Ahhh... Rome. The Eternal City.

I could honestly write for hours about all the amazing things there are to see and do in this city. That is all despite the fact that I was only there a few days... and I could live there for years and not see everything this beautiful city has to offer!

But the people have spoken and wanted to hear about the historical sites that I saw while staying in this beautiful city!

Today, I will be taking you to the sites of ancient Rome... the Colosseum and the Roman Forum, and to a time more recent and dearer to my heart, the Vatican (including the Sistine Chapel and the Vatican Museums) and Scala Sancta and Mary Major... and everywhere in between!

There was honestly so much, that it will need to be broken up into multiple posts. Here is part one.

So, let's begin this adventure... shall we??

Let's start with one of the most recognizable buildings in the world. It is absolutely impossible to think of Rome without thinking of the Colosseum. Contrary to common belief, this arena was used only for sporting events. It was not used to martyr the Christians... that would be the Circus.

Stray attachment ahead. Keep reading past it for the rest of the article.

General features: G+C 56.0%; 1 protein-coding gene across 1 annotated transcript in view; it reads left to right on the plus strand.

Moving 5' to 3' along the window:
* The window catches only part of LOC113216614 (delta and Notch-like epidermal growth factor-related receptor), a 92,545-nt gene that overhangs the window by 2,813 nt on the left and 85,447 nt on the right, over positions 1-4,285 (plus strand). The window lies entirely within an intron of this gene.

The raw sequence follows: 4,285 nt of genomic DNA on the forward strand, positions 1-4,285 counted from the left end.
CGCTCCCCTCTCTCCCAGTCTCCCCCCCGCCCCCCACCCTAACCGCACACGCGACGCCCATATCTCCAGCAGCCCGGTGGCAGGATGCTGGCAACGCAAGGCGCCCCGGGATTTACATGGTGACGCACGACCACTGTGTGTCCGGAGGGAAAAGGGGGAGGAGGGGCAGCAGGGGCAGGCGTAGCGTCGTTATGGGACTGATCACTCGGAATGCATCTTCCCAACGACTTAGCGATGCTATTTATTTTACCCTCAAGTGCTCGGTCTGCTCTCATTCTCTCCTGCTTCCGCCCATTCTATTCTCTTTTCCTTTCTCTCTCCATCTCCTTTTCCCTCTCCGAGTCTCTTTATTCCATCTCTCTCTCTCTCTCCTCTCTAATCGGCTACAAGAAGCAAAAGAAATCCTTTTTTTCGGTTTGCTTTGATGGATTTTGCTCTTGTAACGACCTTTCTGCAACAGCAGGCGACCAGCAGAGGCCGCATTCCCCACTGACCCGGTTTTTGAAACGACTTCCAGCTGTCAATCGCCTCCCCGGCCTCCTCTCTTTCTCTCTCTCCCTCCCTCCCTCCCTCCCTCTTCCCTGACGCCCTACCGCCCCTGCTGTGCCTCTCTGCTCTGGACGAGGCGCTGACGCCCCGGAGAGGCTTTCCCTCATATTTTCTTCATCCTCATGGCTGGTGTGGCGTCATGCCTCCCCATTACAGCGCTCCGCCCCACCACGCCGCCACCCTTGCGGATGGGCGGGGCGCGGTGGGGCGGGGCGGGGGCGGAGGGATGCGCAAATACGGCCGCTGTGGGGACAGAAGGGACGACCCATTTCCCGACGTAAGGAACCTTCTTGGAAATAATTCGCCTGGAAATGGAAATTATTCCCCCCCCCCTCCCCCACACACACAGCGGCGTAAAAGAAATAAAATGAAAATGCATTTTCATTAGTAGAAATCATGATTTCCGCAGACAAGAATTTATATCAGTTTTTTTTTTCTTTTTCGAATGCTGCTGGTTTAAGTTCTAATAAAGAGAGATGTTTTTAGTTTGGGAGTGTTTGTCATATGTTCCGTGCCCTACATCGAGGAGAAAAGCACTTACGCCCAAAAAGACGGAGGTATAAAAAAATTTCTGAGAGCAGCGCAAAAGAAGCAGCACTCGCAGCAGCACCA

This would have been the equivalent of a football stadium in ancient Rome, if football in ancient Rome included gladiators killing each other to win a game. (Reference movie 'Gladiator'). But this is where they would reenact major battles so the people could "experience" them. I only put that in quotations because they were very biased.

But as my tour guide made very clear... the naval battles would not have been reenacted here. For several very important reasons.

If you reference the photo above, you will see that the floor of the Colosseum is a bunch of rooms and holding areas... this would have actually been underneath the actual floor of the arena, which was made of... wood! And anyone who has hardwood floors will tell you, you don't want those getting wet.

Underneath the floors was an intricate system of armories, props for theatrical productions and wild animals like lions.